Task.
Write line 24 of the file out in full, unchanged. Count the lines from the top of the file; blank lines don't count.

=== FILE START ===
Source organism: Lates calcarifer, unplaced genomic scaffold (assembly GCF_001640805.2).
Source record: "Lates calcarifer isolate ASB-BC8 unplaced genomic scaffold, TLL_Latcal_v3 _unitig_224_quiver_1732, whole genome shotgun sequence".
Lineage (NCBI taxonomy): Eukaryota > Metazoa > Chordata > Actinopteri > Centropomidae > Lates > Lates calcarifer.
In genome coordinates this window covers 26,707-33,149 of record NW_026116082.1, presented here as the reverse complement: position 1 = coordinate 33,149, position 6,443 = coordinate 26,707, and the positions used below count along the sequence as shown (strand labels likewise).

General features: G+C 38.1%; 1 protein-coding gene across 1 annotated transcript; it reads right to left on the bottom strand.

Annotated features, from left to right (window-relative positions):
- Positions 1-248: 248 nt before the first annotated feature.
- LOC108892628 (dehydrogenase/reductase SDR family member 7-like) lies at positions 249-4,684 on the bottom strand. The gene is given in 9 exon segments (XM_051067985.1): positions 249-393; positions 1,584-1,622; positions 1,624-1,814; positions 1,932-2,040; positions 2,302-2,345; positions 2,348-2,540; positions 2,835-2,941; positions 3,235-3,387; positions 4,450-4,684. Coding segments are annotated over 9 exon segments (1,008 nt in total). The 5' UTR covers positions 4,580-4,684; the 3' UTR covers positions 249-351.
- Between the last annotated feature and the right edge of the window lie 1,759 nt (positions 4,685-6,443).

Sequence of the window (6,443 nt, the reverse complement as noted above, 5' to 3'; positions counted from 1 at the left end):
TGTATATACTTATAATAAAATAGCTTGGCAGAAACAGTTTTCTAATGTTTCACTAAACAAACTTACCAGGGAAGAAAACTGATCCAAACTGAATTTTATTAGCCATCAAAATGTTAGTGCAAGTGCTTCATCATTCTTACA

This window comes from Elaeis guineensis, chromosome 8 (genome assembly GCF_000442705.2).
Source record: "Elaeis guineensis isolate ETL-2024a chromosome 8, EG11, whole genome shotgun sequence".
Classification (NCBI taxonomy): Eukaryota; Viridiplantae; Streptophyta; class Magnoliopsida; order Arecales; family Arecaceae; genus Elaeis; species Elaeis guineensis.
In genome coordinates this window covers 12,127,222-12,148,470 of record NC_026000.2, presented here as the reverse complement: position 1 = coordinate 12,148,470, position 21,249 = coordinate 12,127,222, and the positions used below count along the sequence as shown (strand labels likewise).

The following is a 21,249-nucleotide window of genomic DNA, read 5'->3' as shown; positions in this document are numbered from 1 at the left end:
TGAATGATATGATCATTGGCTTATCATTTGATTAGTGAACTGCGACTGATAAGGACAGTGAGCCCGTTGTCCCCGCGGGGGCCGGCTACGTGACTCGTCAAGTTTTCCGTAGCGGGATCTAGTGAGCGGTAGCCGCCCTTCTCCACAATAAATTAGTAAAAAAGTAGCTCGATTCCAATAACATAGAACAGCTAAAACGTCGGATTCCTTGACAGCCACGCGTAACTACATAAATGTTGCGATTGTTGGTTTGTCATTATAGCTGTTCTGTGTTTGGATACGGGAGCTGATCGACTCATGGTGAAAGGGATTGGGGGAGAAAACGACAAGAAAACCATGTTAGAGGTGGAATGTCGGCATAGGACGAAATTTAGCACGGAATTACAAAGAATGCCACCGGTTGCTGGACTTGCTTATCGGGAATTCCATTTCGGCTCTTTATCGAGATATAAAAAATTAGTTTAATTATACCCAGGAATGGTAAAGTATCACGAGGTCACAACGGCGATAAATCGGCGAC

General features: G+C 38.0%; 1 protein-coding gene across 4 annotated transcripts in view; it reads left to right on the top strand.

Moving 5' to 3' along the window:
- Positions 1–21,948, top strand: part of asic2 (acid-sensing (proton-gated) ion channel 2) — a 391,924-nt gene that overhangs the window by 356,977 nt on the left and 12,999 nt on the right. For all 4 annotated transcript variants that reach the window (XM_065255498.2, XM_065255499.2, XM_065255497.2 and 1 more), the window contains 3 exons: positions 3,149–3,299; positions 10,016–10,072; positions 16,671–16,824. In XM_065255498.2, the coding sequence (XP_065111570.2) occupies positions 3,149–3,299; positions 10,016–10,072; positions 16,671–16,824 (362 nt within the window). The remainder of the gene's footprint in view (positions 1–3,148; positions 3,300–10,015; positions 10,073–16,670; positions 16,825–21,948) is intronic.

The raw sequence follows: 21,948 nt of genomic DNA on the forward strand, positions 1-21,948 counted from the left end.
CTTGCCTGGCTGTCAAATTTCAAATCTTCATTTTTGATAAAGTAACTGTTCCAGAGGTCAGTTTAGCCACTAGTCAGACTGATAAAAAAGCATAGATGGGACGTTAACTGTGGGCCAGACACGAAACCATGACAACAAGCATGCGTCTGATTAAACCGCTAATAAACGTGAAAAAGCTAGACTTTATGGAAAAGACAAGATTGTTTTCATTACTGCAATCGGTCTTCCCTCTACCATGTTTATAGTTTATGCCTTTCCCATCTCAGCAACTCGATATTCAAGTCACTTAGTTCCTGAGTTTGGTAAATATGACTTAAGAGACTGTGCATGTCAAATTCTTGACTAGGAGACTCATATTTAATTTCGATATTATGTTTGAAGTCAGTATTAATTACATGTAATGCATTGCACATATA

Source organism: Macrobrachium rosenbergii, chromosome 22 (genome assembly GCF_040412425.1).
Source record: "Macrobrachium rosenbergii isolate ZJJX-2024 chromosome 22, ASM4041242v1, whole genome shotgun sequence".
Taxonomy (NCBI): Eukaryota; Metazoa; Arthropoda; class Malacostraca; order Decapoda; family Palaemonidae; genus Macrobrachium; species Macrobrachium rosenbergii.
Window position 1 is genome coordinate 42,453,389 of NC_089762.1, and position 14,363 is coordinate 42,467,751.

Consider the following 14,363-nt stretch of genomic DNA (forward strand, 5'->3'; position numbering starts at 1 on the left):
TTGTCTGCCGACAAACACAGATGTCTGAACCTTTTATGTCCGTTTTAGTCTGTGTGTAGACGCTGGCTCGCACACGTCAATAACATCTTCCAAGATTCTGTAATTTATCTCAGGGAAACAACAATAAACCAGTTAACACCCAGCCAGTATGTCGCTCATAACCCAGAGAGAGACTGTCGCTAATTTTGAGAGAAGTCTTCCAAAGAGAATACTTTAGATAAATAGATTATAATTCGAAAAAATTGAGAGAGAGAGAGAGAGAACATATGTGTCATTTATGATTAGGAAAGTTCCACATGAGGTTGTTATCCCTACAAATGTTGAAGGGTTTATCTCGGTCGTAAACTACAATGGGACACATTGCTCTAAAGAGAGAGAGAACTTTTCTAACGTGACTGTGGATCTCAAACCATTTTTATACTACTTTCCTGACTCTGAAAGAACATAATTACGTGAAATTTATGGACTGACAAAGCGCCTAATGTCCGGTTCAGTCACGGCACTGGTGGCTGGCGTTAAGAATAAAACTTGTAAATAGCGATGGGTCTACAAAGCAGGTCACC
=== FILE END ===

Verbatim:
Source record: "Macrobrachium rosenbergii isolate ZJJX-2024 chromosome 22, ASM4041242v1, whole genome shotgun sequence".